A couple of years ago, I was spending my Friday night watching "20/20," drinking a glass of wine, eating dark chocolate, and perusing through Pinterest – enjoying all of my favorite guilty pleasures and celebrating the end of the work week.
I listened to the familiar, ominous voiceover, “She had the perfect home, the perfect children, and the perfect marriage. Life, was indeed, perfect. Or was it? A closer look revealed that she had a penchant for drinking red wine while taking antidepressants…”
“Are you freaking kidding me?!” I screamed at the TV. I immediately called my best friend. “Just so you know, if I ever die a suspicious death, it was definitely my husband. Don’t let those assholes on "20/20" spin it like I killed myself because of red wine and antidepressants. If anything, I haven’t killed myself because of antidepressants and red wine.”
Not that my husband is capable of murder, but let’s face it, it's always the husband. (Sorry honey.)
I am the face of Zoloft. The wine-drinking face of Zoloft. (I mean, not officially or anything, unless Pfizer is looking for a new paid spokesperson for the drug, in which case I would be happy to talk numbers.)
Among the many turns I never saw my life taking – three children, small town living, complete lack of travel itinerary – this is the one that blindsided me the most.
After all, I lost my taste for wine during a trip to Europe sophomore year, when a late night of drinking hot mulled wine resulted in five of us getting a tad bit lost in London and missing our train to Wales the next morning.
And as far as antidepressants went, well, I was naturally and chronically optimistic. My glass was never just half full, it was half full on Two-For-Tuesday and the cute guy at the bar had just sent over another round. Boom!
Plus, I eat well, exercise regularly, have a career that I love, supportive family, loving spouse, healthy children, close friends, and spend at least 10 minutes a day petting a dog, so I knew depression couldn’t happen to me. Until, of course, I realized that it already had.
It started with my first pregnancy. “What to Expect When You're Expecting” details all the signs of postpartum depression, but doesn’t mention that the onslaught of hormones at the beginning of pregnancy might be capable of causing the same symptoms. It took us two years to notice.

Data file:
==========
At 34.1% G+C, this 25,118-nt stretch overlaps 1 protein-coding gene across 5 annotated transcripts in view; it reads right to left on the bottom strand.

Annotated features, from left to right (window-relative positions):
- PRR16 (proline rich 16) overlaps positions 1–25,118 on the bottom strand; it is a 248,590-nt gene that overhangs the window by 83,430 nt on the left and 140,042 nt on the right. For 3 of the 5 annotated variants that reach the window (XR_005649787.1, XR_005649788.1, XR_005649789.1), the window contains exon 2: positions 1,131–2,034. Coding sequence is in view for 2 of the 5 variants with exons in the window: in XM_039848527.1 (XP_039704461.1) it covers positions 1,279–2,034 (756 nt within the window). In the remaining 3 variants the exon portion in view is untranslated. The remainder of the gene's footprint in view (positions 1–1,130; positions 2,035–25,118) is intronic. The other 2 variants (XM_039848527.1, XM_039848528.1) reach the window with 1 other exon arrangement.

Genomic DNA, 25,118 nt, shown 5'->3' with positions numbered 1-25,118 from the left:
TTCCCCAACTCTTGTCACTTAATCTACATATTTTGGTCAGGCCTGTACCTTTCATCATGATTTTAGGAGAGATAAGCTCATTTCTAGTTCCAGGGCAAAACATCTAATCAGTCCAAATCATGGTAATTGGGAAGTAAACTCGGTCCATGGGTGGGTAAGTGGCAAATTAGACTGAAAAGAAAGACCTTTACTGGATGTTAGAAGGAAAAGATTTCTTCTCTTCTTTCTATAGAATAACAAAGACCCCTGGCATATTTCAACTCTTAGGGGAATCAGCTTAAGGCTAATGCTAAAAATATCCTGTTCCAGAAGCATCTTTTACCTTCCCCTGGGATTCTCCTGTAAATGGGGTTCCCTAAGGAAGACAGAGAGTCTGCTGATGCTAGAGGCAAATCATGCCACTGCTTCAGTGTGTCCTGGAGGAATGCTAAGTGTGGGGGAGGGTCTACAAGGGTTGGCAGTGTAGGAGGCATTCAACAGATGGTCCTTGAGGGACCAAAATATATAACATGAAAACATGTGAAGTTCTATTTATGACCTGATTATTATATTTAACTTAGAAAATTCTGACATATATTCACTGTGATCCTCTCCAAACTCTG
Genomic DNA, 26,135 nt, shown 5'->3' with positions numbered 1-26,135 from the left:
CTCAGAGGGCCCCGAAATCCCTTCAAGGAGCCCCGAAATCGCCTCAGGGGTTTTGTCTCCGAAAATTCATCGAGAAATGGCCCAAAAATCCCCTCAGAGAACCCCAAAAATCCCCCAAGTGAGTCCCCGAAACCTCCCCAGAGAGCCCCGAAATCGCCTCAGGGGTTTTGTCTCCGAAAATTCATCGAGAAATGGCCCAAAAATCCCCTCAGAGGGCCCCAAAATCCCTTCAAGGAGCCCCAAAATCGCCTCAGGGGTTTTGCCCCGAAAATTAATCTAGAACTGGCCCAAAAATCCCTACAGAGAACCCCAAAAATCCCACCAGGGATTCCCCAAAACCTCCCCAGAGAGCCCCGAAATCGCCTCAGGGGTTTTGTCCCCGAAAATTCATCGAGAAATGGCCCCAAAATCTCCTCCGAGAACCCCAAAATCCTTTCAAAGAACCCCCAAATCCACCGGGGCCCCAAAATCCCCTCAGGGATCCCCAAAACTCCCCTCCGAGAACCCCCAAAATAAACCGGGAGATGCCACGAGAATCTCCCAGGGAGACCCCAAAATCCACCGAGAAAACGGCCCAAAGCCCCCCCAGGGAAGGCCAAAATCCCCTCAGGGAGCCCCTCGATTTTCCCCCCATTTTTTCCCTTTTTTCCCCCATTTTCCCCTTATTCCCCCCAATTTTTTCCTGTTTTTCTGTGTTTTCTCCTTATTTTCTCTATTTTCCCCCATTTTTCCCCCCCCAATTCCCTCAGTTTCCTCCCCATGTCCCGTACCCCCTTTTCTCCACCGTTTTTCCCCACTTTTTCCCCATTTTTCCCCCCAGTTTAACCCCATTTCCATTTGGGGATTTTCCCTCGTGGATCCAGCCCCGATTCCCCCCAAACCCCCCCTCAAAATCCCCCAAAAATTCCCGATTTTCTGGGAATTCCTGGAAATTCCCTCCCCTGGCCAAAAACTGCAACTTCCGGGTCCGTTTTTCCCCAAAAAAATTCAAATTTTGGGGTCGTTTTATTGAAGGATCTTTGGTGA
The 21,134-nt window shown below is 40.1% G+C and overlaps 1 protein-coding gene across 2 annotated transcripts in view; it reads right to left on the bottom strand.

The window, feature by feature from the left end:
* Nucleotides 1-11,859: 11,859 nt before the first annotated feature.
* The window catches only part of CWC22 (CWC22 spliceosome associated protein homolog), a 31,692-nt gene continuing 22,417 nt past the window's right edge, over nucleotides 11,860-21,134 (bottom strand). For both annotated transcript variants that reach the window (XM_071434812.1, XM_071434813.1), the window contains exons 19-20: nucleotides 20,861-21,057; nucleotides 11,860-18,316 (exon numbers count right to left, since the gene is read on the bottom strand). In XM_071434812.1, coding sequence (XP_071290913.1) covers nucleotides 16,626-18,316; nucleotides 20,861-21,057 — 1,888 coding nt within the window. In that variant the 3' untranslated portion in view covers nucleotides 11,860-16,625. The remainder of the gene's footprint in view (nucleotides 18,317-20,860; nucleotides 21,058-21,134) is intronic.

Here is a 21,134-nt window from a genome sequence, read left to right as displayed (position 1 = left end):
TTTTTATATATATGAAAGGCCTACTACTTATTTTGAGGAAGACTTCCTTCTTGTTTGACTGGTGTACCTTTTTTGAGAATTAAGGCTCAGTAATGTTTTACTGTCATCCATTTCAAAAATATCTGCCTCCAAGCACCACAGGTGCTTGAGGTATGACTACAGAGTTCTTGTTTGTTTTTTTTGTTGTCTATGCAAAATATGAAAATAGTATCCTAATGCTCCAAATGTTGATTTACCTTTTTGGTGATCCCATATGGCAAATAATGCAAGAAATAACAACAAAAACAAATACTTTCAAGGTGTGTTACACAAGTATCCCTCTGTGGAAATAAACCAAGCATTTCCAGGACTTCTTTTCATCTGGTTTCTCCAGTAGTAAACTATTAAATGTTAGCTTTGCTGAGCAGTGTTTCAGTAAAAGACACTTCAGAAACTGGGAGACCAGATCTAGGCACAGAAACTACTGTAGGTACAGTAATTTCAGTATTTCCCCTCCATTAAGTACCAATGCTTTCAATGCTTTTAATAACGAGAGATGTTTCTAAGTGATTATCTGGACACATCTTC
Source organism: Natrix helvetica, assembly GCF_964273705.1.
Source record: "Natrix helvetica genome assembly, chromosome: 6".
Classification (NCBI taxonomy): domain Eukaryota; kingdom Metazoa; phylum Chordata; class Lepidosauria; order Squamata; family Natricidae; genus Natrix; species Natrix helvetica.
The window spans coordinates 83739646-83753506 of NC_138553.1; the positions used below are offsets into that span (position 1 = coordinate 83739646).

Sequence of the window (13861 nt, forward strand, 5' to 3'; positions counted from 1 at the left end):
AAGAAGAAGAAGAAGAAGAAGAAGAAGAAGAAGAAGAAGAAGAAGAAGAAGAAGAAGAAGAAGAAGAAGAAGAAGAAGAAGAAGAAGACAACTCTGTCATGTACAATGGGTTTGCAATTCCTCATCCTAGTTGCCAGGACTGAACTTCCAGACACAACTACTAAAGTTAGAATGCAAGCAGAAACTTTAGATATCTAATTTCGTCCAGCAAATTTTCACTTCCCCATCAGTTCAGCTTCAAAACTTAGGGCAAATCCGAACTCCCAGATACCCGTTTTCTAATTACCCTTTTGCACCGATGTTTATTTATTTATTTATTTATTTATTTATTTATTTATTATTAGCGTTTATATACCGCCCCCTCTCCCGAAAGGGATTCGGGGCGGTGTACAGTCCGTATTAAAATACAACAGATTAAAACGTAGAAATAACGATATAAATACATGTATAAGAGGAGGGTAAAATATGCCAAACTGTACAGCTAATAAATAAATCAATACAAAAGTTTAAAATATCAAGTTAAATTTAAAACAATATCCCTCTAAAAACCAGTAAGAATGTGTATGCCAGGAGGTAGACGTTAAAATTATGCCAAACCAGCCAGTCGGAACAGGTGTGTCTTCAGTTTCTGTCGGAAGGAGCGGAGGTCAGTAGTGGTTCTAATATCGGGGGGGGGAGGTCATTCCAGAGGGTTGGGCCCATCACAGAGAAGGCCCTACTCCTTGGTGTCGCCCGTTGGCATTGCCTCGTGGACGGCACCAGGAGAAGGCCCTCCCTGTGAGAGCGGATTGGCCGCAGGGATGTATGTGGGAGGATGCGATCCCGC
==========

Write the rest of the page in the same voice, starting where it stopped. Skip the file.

Not that we didn’t notice changes in mood before that. I was hardly a joy to come home to during that period, but there was always something else to pin it on, to explain away the feelings of detachment, of loneliness, anger, sadness, and frustration. A big move, career changes, new baby, buying and selling of houses, adjusting to parenthood…
Without citing any research, I would guess that this is one of the biggest challenges facing the diagnosis and treatment of depression – the idea that it can’t happen to me. Or that it can’t happen to that young professional because of her great education and impressive job, or to the outgoing college student who is adored by his family and friends, or to a multitude of others who just seem to have it all together, who have lives that many of us would envy.
Depression is also surrounded by silence that continues to push the illness further away, making it again something that happens to “other people." This is the first time I have shared my story publicly and it's long overdue. A story shared can do so much. It can result in a diagnosis, as it did for me as I listened to my own life being told in the words of a friend describing the symptoms of her depression and her path to seeking treatment.
A story shared can offer support to the family and friends of loved ones suffering from the disease. It offers hope, reassurance that you are not alone, not crazy, not destined to end up on the wrong side of the twisted plot on a prime-time real life crime show. Most importantly, a story shared starts the conversation about mental illness.
Within days of starting treatment, I felt more like myself than I had in two years. I don’t know that I can begin to explain what a relief that was – to be me again: my husband’s partner, children’s mother, a true friend to my friends. I now consider myself depressed in the same way that I am asthmatic: I rarely think about it, but would no sooner give up Zoloft than I would the steroid inhaler that allows my lungs to function properly.
My hope in writing this piece is that you'll either love it or hate it. That you found it beautifully written, or horribly distasteful. Or have decided that, upon further review, I am a mentally ill, borderline alcoholic whose life will someday make an intriguing 20/20 episode.
Mostly, I hope this column struck a chord in you that makes you want to share it, or to share your own story, or the story of a loved one. Because until we break the silence of depression, there will continue to be far too many of our friends, family, coworkers, and loved ones who never have the chance to realize that what they are going through is treatable.
According to the Centers for Disease Control, these are the leading causes of death for infants and preschoolers. Awareness is key
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